Text Messaging Credit: TATSIANAMA/Shutterstock.com

A former magisterial district judge from Bradford County has been fined $5,000 by the Pennsylvania Court of Judicial Discipline for having sex with and sending explicit texts to the girlfriend of a defendant in his drug and alcohol treatment court.

The court imposed the fine along with a “severe reprimand” against former MDJ Michael G. Shaw after finding ethical violations in “Shaw’s conduct in sending sexually oriented text messages, engaging in sexual relations with the girlfriend of a defendant appearing before him in treatment court, and allowing the attorney then representing him in this ethics matter to represent litigants before him without disclosing that representation to opposing counsel or parties,” Judge Jeffrey Minehart wrote in the CJD’s April 23 opinion.

Shaw declined to run for reelection while the disciplinary matter was pending and no longer sits on the bench.

The fact that Shaw is no longer a judge and his actions were not criminal, combined with his acceptance of responsibility and testimony from community members extolling his good works, saved him from a more severe punishment, Minehart said.

But Judge John Foradora filed a dissenting statement arguing that the amount of the fine should have been “much greater” because Shaw was confronted at one point by Bradford County Court of Common Pleas President Judge Maureen Beirne concerning allegations of sexual impropriety and denied having an “‘affair’” with D.A.

“Because Shaw denied having an ‘affair,’ while admitting to inappropriate texting (but not admitting to a planned sexual encounter), he lied to his president judge,” Foradora said. “This judge believes Shaw should have, at the very least, told President Judge Beirne that he had a sexual encounter with this person (the victim) set up through the sexually explicit texts even if he did not feel the encounter was an ‘affair.’”

According to the Judicial Conduct Board’s complaint, in February 2014 a woman, referred to as D.A., contacted Shaw through Facebook about her plan to break up with her boyfriend, identified as  J.L. in the complaint. Shaw and D.A. spoke on the phone at first, but later began to text each other.

The messages were overtly sexual and included Shaw describing sex acts he wanted to perform on D.A., telling D.A. he was fondling himself, and descriptions of “masturbating alone, masturbating together and his ‘big cock,’” the JCB alleged. D.A. also sent him a “sexually suggestive photograph of her buttocks,” the complaint said.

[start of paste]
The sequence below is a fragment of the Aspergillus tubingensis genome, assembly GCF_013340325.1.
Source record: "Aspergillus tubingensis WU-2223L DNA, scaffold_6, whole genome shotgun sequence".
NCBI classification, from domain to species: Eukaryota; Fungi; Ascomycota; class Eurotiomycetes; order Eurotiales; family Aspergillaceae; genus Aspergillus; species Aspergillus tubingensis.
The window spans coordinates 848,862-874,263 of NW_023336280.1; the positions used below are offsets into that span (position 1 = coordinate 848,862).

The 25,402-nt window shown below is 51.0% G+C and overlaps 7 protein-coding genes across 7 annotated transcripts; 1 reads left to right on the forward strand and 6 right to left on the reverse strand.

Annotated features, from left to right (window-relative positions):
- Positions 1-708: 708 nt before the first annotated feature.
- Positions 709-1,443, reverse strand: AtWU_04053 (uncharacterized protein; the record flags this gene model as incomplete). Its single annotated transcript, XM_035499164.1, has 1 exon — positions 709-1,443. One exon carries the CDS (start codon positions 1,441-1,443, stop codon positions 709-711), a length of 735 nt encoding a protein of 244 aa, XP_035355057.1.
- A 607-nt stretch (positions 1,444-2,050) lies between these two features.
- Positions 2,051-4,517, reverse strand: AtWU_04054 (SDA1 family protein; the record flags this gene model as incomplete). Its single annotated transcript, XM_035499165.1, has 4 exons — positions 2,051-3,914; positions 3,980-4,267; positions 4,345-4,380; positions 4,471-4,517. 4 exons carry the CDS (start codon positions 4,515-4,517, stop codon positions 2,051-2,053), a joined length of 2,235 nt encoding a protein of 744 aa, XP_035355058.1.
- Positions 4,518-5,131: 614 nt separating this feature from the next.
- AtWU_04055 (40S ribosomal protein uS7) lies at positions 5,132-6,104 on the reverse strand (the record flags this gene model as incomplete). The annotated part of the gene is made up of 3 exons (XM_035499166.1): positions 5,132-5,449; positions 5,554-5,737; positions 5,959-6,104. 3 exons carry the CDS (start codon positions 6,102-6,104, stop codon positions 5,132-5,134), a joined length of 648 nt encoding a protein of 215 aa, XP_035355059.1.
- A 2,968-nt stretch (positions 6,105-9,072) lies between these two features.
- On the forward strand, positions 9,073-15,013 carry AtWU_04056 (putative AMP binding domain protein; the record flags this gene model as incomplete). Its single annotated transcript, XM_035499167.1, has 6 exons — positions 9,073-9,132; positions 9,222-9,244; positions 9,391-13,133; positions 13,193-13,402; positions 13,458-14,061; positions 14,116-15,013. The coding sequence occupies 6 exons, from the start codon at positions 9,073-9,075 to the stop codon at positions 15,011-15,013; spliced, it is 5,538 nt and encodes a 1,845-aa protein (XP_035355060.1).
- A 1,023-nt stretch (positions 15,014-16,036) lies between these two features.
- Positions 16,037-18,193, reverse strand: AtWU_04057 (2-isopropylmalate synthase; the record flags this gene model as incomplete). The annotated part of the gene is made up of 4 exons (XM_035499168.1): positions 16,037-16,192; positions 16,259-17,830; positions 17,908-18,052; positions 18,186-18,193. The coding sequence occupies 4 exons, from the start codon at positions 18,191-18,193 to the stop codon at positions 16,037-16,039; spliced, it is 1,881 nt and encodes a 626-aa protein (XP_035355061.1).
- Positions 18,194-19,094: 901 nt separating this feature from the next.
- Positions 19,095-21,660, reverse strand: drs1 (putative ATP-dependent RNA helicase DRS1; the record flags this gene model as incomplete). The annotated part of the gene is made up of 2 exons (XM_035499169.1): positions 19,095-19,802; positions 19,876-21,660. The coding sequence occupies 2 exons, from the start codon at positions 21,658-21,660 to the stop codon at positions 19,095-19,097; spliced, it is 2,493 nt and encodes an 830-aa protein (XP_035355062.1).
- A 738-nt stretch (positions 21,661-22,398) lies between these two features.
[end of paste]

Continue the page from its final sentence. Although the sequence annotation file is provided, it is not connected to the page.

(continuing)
Eventually, the two met in person at a hotel in Binghamton, New York, where they engaged in sexual activities. Their relationship, however, faded soon after, and D.A. eventually reconciled with J.L., according to the complaint.

The board noted that D.A. and J.L. had shared a phone plan, and so J.L. soon discovered that she and Shaw had been texting each other. However, after J.L. confronted the two about the messages, they both told J.L. the messages had only been about J.L. and his treatment.

J.L. did not pursue the issue further until Shaw texted D.A. while J.L. was holding D.A.’s phone. Upset about the message, J.L. then checked the earlier texts and discovered the content of the messages.

In May 2014, D.A. told Shaw, via Facebook, they should no longer communicate, and Shaw, whose Facebook display, the complaint noted, is a picture of him standing in front of a flag, agreed and apologized about the conduct, the complaint said. However, according to the complaint, Shaw did not recuse from J.L.’s case, and he even took both J.L. and D.A. into a jury room during Treatment Court proceedings to discuss what had happened, the complaint said.

Eventually, news of the alleged conduct made it to Beirne. She called a meeting in which Shaw allegedly admitted to the sexting, the complaint said. He was subsequently removed from the bench just prior to a graduation ceremony for the Treatment Court, the complaint said.

The complaint also noted that Shaw often touted the importance of honesty during Treatment Court proceedings, and said that several participants lost enthusiasm for the Treatment Court after they heard about Shaw’s alleged conduct.

Shaw also admitted to sexting with a probation department officer whom he had regular dealings with, the complaint also said, and Shaw acted improperly with other litigants who appeared before him, including allowing them to contact him directly and engaging in ex parte communications regarding truancy issues and traffic tickets.

Shaw was represented by Rinaldo A. DePaola, who did not return a call seeking comment.